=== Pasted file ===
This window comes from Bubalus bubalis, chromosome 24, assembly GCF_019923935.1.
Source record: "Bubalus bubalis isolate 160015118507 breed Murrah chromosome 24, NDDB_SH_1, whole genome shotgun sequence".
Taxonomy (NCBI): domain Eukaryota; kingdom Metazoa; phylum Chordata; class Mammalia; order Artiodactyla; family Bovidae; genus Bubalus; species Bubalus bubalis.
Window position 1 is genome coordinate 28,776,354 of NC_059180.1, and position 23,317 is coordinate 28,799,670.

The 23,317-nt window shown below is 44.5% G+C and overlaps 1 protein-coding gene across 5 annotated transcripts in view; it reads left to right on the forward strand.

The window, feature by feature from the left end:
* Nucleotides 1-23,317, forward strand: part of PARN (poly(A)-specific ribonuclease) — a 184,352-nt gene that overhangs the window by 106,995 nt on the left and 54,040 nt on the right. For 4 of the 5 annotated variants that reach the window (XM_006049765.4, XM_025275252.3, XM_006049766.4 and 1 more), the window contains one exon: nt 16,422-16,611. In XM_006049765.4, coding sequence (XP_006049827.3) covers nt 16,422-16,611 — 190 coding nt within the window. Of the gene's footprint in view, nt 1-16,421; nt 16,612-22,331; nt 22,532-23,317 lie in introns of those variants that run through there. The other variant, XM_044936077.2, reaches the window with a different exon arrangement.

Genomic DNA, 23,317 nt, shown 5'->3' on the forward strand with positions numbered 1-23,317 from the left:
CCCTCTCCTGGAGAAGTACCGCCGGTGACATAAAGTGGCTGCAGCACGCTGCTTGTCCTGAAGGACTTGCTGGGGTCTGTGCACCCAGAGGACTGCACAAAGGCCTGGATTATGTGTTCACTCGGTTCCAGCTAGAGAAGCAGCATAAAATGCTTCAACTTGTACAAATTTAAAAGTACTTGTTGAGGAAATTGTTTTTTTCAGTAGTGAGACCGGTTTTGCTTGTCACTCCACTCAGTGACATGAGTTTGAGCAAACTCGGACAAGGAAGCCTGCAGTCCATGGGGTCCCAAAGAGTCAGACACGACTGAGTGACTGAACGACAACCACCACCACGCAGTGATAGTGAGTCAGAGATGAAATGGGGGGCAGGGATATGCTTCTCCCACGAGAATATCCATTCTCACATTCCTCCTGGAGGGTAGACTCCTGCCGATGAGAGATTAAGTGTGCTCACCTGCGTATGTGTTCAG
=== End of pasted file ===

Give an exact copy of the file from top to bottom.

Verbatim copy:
This window comes from Bubalus bubalis, chromosome 24, assembly GCF_019923935.1.
Source record: "Bubalus bubalis isolate 160015118507 breed Murrah chromosome 24, NDDB_SH_1, whole genome shotgun sequence".
Taxonomy (NCBI): domain Eukaryota; kingdom Metazoa; phylum Chordata; class Mammalia; order Artiodactyla; family Bovidae; genus Bubalus; species Bubalus bubalis.
Window position 1 is genome coordinate 28,776,354 of NC_059180.1, and position 23,317 is coordinate 28,799,670.

The 23,317-nt window shown below is 44.5% G+C and overlaps 1 protein-coding gene across 5 annotated transcripts in view; it reads left to right on the forward strand.

The window, feature by feature from the left end:
* Nucleotides 1-23,317, forward strand: part of PARN (poly(A)-specific ribonuclease) — a 184,352-nt gene that overhangs the window by 106,995 nt on the left and 54,040 nt on the right. For 4 of the 5 annotated variants that reach the window (XM_006049765.4, XM_025275252.3, XM_006049766.4 and 1 more), the window contains one exon: nt 16,422-16,611. In XM_006049765.4, coding sequence (XP_006049827.3) covers nt 16,422-16,611 — 190 coding nt within the window. Of the gene's footprint in view, nt 1-16,421; nt 16,612-22,331; nt 22,532-23,317 lie in introns of those variants that run through there. The other variant, XM_044936077.2, reaches the window with a different exon arrangement.

Genomic DNA, 23,317 nt, shown 5'->3' on the forward strand with positions numbered 1-23,317 from the left:
CCCTCTCCTGGAGAAGTACCGCCGGTGACATAAAGTGGCTGCAGCACGCTGCTTGTCCTGAAGGACTTGCTGGGGTCTGTGCACCCAGAGGACTGCACAAAGGCCTGGATTATGTGTTCACTCGGTTCCAGCTAGAGAAGCAGCATAAAATGCTTCAACTTGTACAAATTTAAAAGTACTTGTTGAGGAAATTGTTTTTTTCAGTAGTGAGACCGGTTTTGCTTGTCACTCCACTCAGTGACATGAGTTTGAGCAAACTCGGACAAGGAAGCCTGCAGTCCATGGGGTCCCAAAGAGTCAGACACGACTGAGTGACTGAACGACAACCACCACCACGCAGTGATAGTGAGTCAGAGATGAAATGGGGGGCAGGGATATGCTTCTCCCACGAGAATATCCATTCTCACATTCCTCCTGGAGGGTAGACTCCTGCCGATGAGAGATTAAGTGTGCTCACCTGCGTATGTGTTCAG